The Fair Labor Standards Act (FLSA) is a federal law that sets minimum wage, overtime, and minimum age requirements for private and public employers and employees. 29 USC 201 et al The FLSA also applies to full-time, part-time, probationary, and temporary employees and establishes child labor standards. The labor standards do not apply to bona fide independent contractors.
The FLSA creates two classifications of employees for purpose of minimum wage and overtime purposes. The two classifications are exempt employees and non-exempt employees. FLSA minimum wage and overtime requirements apply differently to employees depending on how they are classified. Additionally, the FLSA has record keeping requirements related to employers’ compliance with minimum, overtime, and child labor requirements.
It is also important to note that the FLSA standards may not be the only legal standards that apply to employers and employees regarding minimum wage, overtime, and child labor. Many states and local governments have enacted their own labor standards laws, some of which have higher minimum wage rates, more stringent overtime rules, and different child labor requirements with which employers must also comply. 29 CFR 541.4
- Current Minimum Wage
- Minimum Employees Required
- Exempt Employees
- Non-exempt Employees
- Child Labor Laws
- Tipped Wages
- Hours Worked
- Travel Time
- Waiting Time
- On-Call Time
- Sleeping Time
- Meeting and Training Time
- Show-Up Time
- Suffered or Permitted to Work
- State Minimum Wage and Overtime Laws
Current Minimum Wage
The current federal minimum wage is $7.25.
The current federal minimum wage for tipped employees is $2.13.
Minimum Employees Required
There is no minimum number of employees that must work for an employer before the employer is responsible to comply with Fair Labor Standards Act standards. However, there are some employees who are exempt in whole or in part from FLSA requirements. Those exemptions are discussed immediately below.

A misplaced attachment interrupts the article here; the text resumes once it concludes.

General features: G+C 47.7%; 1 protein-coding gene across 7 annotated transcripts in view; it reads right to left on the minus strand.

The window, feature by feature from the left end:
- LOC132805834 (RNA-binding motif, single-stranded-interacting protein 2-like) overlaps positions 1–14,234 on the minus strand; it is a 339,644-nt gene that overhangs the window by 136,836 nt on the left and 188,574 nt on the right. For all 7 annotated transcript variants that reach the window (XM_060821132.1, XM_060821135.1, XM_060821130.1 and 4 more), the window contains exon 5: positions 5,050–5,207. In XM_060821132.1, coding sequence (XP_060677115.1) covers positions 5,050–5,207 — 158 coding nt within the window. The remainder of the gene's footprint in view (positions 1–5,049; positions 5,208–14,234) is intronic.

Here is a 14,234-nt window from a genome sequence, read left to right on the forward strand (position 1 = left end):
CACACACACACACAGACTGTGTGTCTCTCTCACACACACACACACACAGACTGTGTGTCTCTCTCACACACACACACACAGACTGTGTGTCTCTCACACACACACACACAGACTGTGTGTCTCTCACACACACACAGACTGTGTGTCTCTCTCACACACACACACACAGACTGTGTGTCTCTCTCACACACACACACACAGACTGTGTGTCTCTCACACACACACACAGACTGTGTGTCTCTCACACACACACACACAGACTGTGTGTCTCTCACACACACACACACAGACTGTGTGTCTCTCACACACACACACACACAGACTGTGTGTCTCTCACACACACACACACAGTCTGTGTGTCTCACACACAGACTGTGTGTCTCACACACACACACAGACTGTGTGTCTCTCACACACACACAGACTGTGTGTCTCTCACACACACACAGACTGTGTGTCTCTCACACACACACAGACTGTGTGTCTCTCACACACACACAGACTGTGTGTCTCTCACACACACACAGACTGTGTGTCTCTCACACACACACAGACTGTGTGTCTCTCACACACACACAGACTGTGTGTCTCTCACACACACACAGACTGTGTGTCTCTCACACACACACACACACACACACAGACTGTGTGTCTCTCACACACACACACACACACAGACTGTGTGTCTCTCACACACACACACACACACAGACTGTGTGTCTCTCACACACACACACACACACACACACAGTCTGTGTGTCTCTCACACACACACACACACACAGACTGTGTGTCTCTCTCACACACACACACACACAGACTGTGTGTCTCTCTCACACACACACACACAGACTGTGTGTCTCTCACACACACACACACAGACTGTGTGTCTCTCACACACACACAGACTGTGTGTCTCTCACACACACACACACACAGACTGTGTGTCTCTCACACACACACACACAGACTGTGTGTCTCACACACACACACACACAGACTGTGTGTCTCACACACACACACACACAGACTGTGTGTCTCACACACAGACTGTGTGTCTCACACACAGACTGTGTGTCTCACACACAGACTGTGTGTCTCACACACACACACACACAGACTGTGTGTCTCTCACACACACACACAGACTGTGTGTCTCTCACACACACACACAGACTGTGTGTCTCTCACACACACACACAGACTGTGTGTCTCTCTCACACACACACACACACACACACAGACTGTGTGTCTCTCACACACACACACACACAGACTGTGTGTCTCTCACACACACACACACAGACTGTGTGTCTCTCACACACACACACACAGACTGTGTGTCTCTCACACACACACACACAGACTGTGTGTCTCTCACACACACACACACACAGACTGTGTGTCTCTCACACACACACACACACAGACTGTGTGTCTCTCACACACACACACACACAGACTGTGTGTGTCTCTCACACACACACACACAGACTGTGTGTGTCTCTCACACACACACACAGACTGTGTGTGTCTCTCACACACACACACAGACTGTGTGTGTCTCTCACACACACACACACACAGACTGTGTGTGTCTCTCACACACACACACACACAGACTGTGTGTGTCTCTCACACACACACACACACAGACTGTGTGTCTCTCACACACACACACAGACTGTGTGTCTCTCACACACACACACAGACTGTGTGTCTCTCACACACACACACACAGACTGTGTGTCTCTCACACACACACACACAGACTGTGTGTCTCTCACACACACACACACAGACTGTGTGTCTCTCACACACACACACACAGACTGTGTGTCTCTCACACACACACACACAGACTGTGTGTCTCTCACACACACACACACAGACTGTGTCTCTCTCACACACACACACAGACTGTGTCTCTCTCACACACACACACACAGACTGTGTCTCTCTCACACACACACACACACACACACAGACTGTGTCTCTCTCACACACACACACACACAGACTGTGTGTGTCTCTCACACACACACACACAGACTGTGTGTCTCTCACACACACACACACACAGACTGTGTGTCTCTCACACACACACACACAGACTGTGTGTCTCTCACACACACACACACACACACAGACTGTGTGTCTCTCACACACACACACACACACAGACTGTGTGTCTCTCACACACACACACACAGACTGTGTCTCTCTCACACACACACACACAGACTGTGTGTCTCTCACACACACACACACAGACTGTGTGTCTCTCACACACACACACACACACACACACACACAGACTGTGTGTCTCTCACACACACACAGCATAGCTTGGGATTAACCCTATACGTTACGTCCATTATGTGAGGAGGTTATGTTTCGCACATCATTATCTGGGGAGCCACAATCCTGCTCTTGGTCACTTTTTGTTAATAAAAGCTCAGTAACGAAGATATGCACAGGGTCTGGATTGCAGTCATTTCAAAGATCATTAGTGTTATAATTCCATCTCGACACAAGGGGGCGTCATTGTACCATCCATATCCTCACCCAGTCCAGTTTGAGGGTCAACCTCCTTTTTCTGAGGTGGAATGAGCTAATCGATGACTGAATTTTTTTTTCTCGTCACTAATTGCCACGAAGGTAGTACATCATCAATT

Employers do not need to pay employees the mandated minimum wage rate and/or overtime if bona fide statutory exemptions apply to the employees. The Fair Labor Standards Act (FLSA) provides for two categories of exemptions: (1) those that exempt employees from both minimum wage and overtime requirements and (2) those that exempt employees from only the overtime requirements. For a discussion of those requirement, visit:
Currently, the misclassification by employers of employees as exempt is one of the most active areas of enforcement for the United State Department of Labor (DOL). Employers that improperly classify employees as exempt are generally required to reimburse the improperly classified employees for the income lost due to the improper classification. Employers may also be subject criminal prosecution in the courts and fines and penalties up to $10,000 or $1,000 per violation depending on the willfulness of the violation.
For non-exempt employees, the Fair Labor Standards Act sets minimum wage rates and overtime requirements. Currently, the standard federal minimum wage is $7.25 per hour. (To see state minimum wage rates click here). Employees under the age of 20 may be paid not less than $4.25 per hour for the first ninety (90) consecutive calendar days of employment. The ninety (90) consecutive calendar days include both days worked and days not worked. The minimum applies to full-time and part-time workers, temporary workers, and many interns and volunteers.
Failure to comply with minimum wage laws can result in monetary penalties and imprisonment depending on the gravity and willfulness of the violation.
Under the FLSA, there are no limits to the number of hours an employer may require an employee to work in one workday or one workweek. However, employers are required to pay employees an overtime rate of one and a half times their regular rate of pay for all hours worked in a workweek in excess of 40, unless the employee is otherwise exempt from the FLSA’s overtime requirements. 29 CFR 778.107. Conversely, as long as a non-exempt employee does not work more than 40 hours in a workweek, an employer is not required to pay overtime of one-half times even if the employee works more than eight hours in one day or whether the employee works on a holiday, a Saturday, or a Sunday.